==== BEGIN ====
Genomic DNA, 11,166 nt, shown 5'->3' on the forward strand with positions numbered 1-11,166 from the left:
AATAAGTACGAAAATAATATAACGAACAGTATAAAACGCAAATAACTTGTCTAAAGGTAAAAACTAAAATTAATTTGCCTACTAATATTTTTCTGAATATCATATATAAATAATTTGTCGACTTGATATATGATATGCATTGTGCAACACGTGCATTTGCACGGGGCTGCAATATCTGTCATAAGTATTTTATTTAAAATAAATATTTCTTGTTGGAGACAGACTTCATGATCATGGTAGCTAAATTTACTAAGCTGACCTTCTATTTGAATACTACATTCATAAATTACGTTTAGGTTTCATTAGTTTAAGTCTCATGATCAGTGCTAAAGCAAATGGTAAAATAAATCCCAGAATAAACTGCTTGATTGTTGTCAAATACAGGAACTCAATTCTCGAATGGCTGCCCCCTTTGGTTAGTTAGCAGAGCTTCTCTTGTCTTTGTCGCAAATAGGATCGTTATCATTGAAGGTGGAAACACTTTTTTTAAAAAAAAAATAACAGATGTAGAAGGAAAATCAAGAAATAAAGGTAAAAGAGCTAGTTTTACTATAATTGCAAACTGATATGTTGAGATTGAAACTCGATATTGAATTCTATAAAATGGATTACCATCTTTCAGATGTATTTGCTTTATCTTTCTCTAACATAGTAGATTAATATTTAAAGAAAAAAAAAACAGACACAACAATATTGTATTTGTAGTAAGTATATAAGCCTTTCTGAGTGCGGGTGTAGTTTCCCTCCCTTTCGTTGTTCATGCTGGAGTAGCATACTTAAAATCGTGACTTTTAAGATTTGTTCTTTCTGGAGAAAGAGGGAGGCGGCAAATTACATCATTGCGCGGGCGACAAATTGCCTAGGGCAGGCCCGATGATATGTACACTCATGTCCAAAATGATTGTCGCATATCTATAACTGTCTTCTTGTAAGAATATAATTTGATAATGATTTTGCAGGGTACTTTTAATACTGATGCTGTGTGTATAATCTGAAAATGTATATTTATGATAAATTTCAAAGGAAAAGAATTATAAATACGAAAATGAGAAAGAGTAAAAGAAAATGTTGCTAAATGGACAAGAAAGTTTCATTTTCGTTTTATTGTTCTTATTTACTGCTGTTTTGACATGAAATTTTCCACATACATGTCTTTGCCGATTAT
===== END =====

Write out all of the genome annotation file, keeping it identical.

Genomic DNA, 11,166 nt, shown 5'->3' on the forward strand with positions numbered 1-11,166 from the left:
AATAAGTACGAAAATAATATAACGAACAGTATAAAACGCAAATAACTTGTCTAAAGGTAAAAACTAAAATTAATTTGCCTACTAATATTTTTCTGAATATCATATATAAATAATTTGTCGACTTGATATATGATATGCATTGTGCAACACGTGCATTTGCACGGGGCTGCAATATCTGTCATAAGTATTTTATTTAAAATAAATATTTCTTGTTGGAGACAGACTTCATGATCATGGTAGCTAAATTTACTAAGCTGACCTTCTATTTGAATACTACATTCATAAATTACGTTTAGGTTTCATTAGTTTAAGTCTCATGATCAGTGCTAAAGCAAATGGTAAAATAAATCCCAGAATAAACTGCTTGATTGTTGTCAAATACAGGAACTCAATTCTCGAATGGCTGCCCCCTTTGGTTAGTTAGCAGAGCTTCTCTTGTCTTTGTCGCAAATAGGATCGTTATCATTGAAGGTGGAAACACTTTTTTTAAAAAAAAAATAACAGATGTAGAAGGAAAATCAAGAAATAAAGGTAAAAGAGCTAGTTTTACTATAATTGCAAACTGATATGTTGAGATTGAAACTCGATATTGAATTCTATAAAATGGATTACCATCTTTCAGATGTATTTGCTTTATCTTTCTCTAACATAGTAGATTAATATTTAAAGAAAAAAAAAACAGACACAACAATATTGTATTTGTAGTAAGTATATAAGCCTTTCTGAGTGCGGGTGTAGTTTCCCTCCCTTTCGTTGTTCATGCTGGAGTAGCATACTTAAAATCGTGACTTTTAAGATTTGTTCTTTCTGGAGAAAGAGGGAGGCGGCAAATTACATCATTGCGCGGGCGACAAATTGCCTAGGGCAGGCCCGATGATATGTACACTCATGTCCAAAATGATTGTCGCATATCTATAACTGTCTTCTTGTAAGAATATAATTTGATAATGATTTTGCAGGGTACTTTTAATACTGATGCTGTGTGTATAATCTGAAAATGTATATTTATGATAAATTTCAAAGGAAAAGAATTATAAATACGAAAATGAGAAAGAGTAAAAGAAAATGTTGCTAAATGGACAAGAAAGTTTCATTTTCGTTTTATTGTTCTTATTTACTGCTGTTTTGACATGAAATTTTCCACATACATGTCTTTGCCGATTAT